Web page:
Oregon becomes first state to automatically enroll voters

The law shifts burden of voter registration from voters to the state.

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Gov. Kate Brown signed into law Monday legislation that would shift the burden of voter registration from the citizens to the state.

Oregon is the first state to adopt such a measure, the Associated Press reports.

Under the legislation, every adult citizen in Oregon who has interacted with the Driver and Motor Vehicle Services Division since 2013 but hasn’t registered to vote will receive a ballot in the mail at least 20 days before the next statewide election. The measure is expected to add about 300,000 new voters to the rolls.

“It just changes expectations for who’s responsible for making elections work,” said Barry Burden, a professor of political science at the University of Wisconsin in Madison and director of the Elections Research Center. “In every other state it’s the responsibility for the voters to make sure it happens.”

Similar legislation failed in Minnesota in 2009 when Republican Gov. Tim Pawlenty vetoed the measure. Conservative lawmakers in Oregon echoed their party’s concerns about automatic registration.

“Simply because it makes us unique or makes us first does not necessarily mean that it actually improves on what we’re doing,” Sen. Jackie Winters (R-Salem) said.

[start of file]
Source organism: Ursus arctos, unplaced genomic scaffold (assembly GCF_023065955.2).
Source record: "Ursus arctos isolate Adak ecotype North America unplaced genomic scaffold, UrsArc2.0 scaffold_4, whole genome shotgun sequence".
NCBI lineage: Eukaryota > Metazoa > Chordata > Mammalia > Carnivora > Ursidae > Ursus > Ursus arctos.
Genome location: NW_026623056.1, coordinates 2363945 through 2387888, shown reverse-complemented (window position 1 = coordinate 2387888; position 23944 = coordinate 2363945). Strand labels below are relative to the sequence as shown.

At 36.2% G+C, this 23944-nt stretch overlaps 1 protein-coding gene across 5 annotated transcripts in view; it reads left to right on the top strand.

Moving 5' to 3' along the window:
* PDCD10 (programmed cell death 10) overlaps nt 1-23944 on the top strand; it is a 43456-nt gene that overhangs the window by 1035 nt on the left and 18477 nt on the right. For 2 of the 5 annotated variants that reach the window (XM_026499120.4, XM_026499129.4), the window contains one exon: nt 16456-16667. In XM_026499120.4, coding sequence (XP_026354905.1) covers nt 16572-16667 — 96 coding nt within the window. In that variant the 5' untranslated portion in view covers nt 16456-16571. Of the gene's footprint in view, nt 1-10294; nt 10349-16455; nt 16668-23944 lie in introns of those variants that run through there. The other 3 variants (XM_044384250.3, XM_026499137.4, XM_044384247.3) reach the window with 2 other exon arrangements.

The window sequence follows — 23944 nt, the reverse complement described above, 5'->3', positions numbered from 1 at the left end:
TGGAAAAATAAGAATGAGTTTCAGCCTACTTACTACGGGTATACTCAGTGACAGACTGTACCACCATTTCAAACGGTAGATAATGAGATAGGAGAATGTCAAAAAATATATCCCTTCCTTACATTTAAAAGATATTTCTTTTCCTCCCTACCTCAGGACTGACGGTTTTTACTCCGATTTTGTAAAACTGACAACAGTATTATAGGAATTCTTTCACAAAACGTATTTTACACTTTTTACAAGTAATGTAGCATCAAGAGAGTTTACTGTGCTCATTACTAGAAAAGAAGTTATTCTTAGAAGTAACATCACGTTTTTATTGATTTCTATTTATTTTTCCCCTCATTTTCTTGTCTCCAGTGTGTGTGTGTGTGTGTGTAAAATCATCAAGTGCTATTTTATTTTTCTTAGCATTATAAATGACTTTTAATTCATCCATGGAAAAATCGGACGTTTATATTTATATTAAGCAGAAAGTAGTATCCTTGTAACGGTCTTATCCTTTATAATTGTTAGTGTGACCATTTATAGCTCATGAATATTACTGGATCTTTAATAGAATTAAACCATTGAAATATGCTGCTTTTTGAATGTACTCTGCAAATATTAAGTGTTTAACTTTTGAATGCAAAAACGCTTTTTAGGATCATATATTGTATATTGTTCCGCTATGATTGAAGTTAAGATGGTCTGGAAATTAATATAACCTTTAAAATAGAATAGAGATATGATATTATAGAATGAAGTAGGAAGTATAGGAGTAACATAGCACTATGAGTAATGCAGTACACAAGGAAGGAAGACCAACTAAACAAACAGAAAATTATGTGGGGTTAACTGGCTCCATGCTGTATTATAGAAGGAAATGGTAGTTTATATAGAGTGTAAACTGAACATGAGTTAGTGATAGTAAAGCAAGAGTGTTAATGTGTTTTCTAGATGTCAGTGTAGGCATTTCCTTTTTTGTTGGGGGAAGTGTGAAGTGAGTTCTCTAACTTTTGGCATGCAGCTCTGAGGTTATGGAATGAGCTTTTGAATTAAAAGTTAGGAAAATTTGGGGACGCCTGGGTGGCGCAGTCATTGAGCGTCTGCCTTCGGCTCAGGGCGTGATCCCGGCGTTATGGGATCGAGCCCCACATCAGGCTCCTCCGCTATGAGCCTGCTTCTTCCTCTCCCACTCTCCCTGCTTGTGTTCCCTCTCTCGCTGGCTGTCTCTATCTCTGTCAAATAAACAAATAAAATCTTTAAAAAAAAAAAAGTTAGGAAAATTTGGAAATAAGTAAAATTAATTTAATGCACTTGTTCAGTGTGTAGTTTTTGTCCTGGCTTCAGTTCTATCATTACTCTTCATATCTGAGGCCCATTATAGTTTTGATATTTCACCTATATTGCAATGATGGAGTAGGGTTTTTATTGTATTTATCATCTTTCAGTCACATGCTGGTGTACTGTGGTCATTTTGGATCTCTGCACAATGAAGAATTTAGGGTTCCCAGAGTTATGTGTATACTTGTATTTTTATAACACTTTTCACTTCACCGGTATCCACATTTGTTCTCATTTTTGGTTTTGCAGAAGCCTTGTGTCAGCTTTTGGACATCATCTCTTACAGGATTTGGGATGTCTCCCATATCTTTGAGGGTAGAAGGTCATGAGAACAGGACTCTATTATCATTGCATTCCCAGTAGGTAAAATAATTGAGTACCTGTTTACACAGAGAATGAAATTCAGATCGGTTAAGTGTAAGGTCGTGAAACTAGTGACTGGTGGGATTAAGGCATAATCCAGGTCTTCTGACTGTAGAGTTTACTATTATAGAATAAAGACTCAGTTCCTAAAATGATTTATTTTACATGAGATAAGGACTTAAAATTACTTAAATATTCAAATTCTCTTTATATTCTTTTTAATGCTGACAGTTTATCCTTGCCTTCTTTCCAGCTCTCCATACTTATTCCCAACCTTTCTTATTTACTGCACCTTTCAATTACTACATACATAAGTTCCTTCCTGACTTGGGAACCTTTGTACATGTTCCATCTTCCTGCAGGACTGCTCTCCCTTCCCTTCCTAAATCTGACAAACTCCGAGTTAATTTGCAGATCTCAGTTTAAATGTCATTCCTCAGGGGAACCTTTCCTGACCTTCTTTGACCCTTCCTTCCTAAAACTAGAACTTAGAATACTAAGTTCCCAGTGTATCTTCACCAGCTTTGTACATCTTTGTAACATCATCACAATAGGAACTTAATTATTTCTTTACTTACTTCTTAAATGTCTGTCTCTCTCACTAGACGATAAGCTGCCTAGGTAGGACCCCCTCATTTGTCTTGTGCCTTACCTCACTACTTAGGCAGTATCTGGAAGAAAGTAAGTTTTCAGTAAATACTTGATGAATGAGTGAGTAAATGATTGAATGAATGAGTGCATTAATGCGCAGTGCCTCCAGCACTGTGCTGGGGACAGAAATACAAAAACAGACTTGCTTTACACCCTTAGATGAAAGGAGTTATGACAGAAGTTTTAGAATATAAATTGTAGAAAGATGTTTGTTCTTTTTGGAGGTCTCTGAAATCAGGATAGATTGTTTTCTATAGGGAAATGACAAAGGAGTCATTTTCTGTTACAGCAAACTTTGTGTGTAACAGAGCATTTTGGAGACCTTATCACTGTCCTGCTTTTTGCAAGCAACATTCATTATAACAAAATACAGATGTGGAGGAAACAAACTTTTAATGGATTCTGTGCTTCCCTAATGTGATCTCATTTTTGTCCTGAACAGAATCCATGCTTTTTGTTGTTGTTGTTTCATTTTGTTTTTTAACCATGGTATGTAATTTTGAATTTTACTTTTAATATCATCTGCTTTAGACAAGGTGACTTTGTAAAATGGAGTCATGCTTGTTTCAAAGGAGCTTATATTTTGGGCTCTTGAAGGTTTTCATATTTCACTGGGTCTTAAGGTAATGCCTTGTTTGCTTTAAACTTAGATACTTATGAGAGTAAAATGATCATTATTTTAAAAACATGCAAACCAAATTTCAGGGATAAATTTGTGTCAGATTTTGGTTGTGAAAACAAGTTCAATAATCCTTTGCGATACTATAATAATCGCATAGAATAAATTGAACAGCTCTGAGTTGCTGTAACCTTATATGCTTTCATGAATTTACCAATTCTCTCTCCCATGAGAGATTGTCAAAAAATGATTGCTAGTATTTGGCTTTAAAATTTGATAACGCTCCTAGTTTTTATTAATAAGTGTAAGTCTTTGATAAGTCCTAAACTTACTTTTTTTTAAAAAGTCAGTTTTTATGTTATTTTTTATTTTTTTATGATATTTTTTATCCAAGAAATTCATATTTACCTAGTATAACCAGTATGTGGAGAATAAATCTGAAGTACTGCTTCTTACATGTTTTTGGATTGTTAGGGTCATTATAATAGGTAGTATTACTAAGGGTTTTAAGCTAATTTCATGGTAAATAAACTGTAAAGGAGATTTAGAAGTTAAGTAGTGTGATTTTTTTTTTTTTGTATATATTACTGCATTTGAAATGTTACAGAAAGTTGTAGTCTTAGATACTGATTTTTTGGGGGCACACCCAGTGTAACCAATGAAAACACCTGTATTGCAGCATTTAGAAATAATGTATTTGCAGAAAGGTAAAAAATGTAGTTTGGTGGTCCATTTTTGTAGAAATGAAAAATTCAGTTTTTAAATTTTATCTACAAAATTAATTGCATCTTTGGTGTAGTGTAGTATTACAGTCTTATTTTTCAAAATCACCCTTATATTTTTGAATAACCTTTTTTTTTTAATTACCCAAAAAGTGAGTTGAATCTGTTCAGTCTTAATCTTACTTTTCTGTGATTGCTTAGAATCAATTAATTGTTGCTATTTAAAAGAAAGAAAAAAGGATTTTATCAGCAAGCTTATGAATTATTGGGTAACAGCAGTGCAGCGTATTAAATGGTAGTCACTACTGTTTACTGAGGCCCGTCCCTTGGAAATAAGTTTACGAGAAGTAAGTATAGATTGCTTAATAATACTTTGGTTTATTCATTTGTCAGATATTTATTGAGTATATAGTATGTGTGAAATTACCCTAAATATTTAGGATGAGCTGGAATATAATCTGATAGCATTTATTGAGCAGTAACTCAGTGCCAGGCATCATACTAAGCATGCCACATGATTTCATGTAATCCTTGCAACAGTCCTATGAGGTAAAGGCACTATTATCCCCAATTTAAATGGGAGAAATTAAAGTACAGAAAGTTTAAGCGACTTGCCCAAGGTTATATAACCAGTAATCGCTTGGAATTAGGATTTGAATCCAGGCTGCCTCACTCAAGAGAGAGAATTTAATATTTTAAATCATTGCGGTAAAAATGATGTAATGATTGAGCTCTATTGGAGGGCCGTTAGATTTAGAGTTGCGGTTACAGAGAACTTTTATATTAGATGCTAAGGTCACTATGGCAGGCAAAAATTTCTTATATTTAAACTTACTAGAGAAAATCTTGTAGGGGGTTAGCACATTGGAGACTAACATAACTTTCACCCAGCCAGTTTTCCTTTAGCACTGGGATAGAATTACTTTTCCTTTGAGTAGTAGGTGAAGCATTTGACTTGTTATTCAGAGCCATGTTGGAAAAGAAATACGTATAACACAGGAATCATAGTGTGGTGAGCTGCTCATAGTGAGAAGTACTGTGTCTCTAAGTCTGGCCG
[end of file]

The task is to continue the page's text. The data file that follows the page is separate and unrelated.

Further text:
Brown lauded the bill as she was signing it into law, the Portland Tribune reports.

Brown says the bill completes the work launched by Del Riley, the clerk in Linn County where mail balloting originated in Oregon in 1981. “He had a vision to make voting as convenient and as accessible as possible by putting a ballot in the hands of every eligible Oregonian through vote by mail,” Brown said before she signed the bill. “This bill is about making government work better, treating citizens as customers, and giving them access to the service they expect.” …

“There is no excuse anymore for somebody not being able to vote,” says Senate Majority Leader Diane Rosenbaum. D-Portland, co-floor manager for the bill in the Senate.

Five weeks into the legislative session, House Speaker Tina Kotek said that the Oregon Legislature is trying to “get back to a normal pace,” reports the Register-Guard.

Among the top issues that lawmakers will be debating in weeks and months to come: an education budget for public schools and universities, a series of bills geared to help low-income workers, the implementation of legal marijuana, and a funding package for transportation projects across the state.

Another issue facing the legislature is a bill that calls for an end to logging of the Elliott State Forest.

The bill would create a system to protect state trust land, the Portland Tribune reports.

Rep. Tobias Read, D-Beaverton, is the chief sponsor of House Bill 3474 to create a trust lands transfer commission similar to a system in Washington. It was introduced March 2 and is at the House Committee on Rural Communities, Land Use and Water. Sen. Arnie Roblan, D-Coos Bay, was drafting similar legislation and the legislators are now coordinating on the issue. Protecting the Elliott State Forest would be a big win for conservationists.

“It’s really been a primary conservation campaign for us for 10 years,” said Josh Laughlin, interim executive director of Cascadia Wildlands.

READ MORE: Revenge Forestry — A flare-up in the Elliott Forest raises questions about détente in Oregon’s timber wars.


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